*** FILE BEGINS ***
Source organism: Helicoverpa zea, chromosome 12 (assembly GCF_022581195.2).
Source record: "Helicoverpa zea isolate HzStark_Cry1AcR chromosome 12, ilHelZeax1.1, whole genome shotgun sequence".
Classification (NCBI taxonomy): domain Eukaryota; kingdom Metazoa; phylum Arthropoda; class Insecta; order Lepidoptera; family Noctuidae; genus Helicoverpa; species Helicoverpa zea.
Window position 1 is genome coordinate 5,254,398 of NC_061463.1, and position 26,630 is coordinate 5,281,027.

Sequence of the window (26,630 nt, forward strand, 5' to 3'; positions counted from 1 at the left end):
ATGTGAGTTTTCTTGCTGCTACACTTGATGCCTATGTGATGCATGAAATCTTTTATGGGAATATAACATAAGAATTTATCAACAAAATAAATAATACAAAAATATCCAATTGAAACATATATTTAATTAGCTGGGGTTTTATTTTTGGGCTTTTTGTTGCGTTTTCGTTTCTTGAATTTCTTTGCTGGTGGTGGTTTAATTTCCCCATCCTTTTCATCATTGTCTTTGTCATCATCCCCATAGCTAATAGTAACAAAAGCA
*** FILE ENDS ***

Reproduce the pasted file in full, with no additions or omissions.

Source organism: Helicoverpa zea, chromosome 12 (assembly GCF_022581195.2).
Source record: "Helicoverpa zea isolate HzStark_Cry1AcR chromosome 12, ilHelZeax1.1, whole genome shotgun sequence".
Classification (NCBI taxonomy): domain Eukaryota; kingdom Metazoa; phylum Arthropoda; class Insecta; order Lepidoptera; family Noctuidae; genus Helicoverpa; species Helicoverpa zea.
Window position 1 is genome coordinate 5,254,398 of NC_061463.1, and position 26,630 is coordinate 5,281,027.

Sequence of the window (26,630 nt, forward strand, 5' to 3'; positions counted from 1 at the left end):
ATGTGAGTTTTCTTGCTGCTACACTTGATGCCTATGTGATGCATGAAATCTTTTATGGGAATATAACATAAGAATTTATCAACAAAATAAATAATACAAAAATATCCAATTGAAACATATATTTAATTAGCTGGGGTTTTATTTTTGGGCTTTTTGTTGCGTTTTCGTTTCTTGAATTTCTTTGCTGGTGGTGGTTTAATTTCCCCATCCTTTTCATCATTGTCTTTGTCATCATCCCCATAGCTAATAGTAACAAAAGCA